Yes, for the vast majority of people, horses are a hobby and not a necessity. However, for my wife, they are her JOB. That's how she makes a living. And there's a massive industry around horses and equine sports, not just in feed but in tack, clothing, vehicles, recreation, so on and so forth. If the feed problem gets big enough to pull the rug out from under horse breeders and trainers, the entire industry collapses. Which is the same thing as would apply to dogs, cats, and whatever else.

Having said that, as pointed out, horses and other recreational animals barely register compared to cows, pigs, etc. - as much as I might "bitch" about my hay cost going up by a thousand dollars a year, think about the guys trying to produce beef and pork and such...horses are barely a drop in the bucket.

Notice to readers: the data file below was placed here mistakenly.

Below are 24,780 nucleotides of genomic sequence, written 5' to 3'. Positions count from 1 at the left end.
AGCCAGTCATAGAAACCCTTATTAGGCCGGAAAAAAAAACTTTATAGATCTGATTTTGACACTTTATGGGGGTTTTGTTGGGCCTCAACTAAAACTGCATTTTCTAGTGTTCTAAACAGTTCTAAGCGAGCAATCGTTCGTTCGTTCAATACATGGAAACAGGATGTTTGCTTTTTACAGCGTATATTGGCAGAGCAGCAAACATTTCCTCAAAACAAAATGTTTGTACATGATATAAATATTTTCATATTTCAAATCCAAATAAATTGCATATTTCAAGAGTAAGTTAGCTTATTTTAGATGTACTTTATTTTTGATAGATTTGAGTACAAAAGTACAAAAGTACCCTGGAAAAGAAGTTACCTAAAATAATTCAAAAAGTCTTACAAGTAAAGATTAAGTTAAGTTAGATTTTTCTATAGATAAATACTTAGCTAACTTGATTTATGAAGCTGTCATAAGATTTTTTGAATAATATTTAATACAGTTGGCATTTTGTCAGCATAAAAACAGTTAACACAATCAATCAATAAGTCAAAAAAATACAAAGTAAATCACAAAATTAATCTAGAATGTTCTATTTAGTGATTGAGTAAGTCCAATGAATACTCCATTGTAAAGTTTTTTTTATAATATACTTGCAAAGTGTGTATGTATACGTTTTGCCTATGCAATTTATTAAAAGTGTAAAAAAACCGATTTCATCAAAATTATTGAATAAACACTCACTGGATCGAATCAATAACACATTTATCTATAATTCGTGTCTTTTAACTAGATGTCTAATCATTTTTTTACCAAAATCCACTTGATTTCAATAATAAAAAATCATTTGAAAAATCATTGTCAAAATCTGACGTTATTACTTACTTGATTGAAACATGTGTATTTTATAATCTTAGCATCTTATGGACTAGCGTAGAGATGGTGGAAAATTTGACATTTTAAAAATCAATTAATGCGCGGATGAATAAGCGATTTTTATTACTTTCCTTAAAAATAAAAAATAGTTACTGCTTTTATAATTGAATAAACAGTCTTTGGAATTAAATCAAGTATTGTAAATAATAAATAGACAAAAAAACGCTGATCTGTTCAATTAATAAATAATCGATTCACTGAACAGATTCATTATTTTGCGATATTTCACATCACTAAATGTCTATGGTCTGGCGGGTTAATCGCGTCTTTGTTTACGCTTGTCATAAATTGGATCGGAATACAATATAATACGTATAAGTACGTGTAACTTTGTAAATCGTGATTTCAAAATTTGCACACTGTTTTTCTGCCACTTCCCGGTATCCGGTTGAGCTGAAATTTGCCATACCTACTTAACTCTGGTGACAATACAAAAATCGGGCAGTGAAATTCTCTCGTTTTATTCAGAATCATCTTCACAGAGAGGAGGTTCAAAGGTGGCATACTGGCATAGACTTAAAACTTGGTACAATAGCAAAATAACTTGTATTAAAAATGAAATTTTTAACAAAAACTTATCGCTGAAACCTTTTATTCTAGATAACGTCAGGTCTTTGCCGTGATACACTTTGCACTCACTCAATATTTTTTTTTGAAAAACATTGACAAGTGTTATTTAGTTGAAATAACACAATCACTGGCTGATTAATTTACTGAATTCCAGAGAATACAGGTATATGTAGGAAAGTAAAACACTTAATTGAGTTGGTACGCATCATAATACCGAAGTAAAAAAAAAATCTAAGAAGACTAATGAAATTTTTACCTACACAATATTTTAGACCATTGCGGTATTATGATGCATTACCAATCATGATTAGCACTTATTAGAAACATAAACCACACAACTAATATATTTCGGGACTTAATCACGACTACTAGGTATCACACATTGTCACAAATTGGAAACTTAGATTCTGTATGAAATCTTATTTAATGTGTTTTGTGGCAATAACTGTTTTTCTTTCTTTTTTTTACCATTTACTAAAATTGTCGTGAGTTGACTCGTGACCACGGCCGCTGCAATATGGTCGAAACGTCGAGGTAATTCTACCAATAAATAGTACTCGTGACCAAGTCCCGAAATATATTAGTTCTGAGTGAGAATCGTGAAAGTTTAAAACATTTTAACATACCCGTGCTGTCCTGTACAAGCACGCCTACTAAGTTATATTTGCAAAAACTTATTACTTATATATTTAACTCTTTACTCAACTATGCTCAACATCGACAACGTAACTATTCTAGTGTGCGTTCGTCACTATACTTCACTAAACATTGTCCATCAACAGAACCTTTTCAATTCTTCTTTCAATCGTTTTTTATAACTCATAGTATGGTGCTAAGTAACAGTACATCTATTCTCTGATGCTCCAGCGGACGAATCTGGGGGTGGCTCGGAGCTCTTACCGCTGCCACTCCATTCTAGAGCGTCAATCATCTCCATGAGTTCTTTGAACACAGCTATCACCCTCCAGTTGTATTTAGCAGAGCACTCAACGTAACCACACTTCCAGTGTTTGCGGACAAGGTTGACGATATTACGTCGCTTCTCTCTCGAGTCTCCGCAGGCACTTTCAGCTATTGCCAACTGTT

As for the switch happening last year, we saw little movement in the price of hay last year over the previous...farmers pretty much cultivated as much hay last year as the year before. This year is when our big price hit came...as in since the last time we called our hay guy to buy more hay. Like...2 weeks ago.

Also, I think your comment about "prices are going to even out" is very naive. They will even out, in our case, in the sense that vast numbers of people will abandon their horses and no longer be buying hay. And/or horse breeders/trainers/boarders/etc. will simply go out of business. While in an Economics 101 kind of way, sure, that's the market "evening itself out" - but it's a brutal actuality to behold.